This weekend Devon and I led a mindfulness workshop for helping professionals inAshland, a small town in the Rogue Valley, home of the world-renowned Oregon Shakespeare Festival, Noble Coffee, Lithia Park, and loads of people working hard to improve the lives of others.
In our workshop we had private practice therapists, the director of the wellness program at a community health center that supports low-income families, a few educators, two educational researchers, a massage therapist, a hospice worker, and many others.
All of these professionals chose to do the things they do out of a common goal: to help. But the daily grind can wear on people’s intentions. They confront systemic injustice, endless bureaucracy, difficult patients, overwork, and a host of other problems.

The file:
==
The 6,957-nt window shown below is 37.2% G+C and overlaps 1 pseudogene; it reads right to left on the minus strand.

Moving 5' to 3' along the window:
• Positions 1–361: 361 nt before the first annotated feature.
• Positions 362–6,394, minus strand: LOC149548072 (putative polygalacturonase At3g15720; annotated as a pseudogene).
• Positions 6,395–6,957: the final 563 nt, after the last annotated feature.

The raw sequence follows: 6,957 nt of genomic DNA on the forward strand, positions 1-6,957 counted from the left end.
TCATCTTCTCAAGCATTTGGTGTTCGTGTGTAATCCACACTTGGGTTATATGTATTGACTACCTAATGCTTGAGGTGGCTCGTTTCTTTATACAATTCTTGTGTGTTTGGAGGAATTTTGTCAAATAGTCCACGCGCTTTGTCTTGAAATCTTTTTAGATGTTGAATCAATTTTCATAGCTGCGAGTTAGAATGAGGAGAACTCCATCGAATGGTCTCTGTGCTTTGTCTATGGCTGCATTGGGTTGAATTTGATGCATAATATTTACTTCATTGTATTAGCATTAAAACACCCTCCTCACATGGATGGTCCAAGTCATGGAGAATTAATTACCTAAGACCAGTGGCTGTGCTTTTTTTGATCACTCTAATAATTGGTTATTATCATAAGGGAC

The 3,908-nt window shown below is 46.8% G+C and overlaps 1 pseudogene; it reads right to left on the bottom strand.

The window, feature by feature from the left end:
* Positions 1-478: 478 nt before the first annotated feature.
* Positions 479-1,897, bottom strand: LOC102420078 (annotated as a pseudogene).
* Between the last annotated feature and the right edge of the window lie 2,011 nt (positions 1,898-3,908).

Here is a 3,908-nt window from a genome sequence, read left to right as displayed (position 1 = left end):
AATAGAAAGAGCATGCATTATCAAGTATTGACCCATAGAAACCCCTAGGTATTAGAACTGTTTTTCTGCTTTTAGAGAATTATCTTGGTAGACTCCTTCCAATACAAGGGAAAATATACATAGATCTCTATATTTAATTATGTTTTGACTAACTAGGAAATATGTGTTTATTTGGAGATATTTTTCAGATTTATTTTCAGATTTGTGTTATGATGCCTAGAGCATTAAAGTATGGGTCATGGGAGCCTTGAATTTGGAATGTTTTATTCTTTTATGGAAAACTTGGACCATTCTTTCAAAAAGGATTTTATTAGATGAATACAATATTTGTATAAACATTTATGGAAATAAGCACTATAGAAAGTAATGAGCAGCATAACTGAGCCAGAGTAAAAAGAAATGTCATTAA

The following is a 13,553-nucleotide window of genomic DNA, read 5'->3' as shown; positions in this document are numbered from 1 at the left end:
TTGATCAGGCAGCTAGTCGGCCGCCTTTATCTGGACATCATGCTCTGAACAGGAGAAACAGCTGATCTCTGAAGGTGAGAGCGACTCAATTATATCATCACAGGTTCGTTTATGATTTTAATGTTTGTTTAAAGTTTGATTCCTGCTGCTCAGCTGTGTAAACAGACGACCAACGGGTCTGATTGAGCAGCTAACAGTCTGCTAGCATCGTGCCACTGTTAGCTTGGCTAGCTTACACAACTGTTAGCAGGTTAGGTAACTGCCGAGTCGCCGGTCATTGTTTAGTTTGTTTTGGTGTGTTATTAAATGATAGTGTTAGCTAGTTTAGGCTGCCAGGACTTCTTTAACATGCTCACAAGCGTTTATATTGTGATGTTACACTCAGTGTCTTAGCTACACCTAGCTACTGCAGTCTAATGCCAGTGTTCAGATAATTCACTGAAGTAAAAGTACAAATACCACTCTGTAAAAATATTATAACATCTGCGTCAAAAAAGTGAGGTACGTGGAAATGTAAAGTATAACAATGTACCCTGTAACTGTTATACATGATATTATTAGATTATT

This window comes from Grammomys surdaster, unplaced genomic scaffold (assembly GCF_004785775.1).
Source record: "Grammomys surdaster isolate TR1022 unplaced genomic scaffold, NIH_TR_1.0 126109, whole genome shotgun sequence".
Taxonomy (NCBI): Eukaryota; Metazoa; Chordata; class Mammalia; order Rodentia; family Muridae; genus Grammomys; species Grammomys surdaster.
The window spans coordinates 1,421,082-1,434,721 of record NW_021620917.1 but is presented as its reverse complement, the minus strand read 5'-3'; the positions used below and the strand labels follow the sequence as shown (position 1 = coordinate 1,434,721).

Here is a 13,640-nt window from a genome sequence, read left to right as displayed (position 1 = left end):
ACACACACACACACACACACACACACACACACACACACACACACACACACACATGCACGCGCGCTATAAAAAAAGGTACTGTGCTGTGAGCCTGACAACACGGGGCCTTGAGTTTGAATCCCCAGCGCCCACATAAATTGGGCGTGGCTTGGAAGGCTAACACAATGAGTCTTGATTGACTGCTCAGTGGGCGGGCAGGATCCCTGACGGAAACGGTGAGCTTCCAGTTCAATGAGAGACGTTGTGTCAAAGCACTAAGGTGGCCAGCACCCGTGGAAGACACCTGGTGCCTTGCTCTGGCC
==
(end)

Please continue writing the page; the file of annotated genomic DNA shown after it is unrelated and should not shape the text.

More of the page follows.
What to do?
Of course, we need to humanize systems. We need to speak up and speak out. We need to build networks that serve everyone with equity and compassion. But we also need to care for this system: this body, this heart, this mind. And caring for this system means stepping in and stepping back, taking stock, and holding experience with kindness.
That’s not always comfortable. In fact, one participant this weekend joked, “So, mindfulness? It’s just embracing the awkward.”
I like that. Too often we try to sell people on mindfulness as the latest life hack: Improve your focus! Lower your stress! Boost your immune system!
And of course, those things happen. Thousands of studies have confirmed as much.
But promises like these don’t give voice to the actual experience of turning inward and making room for the complexity of everything: sights, sounds, situations; this body with its pleasures and pains; the thoughts and feelings that continually stream through awareness.
The good news is that, as we slow down and take note, experience deepens. As mindfulness grows, we discover a kind of taproot, a mind that is fundamentally unshaken by the ups and downs that come with working for and with others.
Mindfulness has room for everything. We embrace the awkward, and then step forward to help the next person who walks in the door.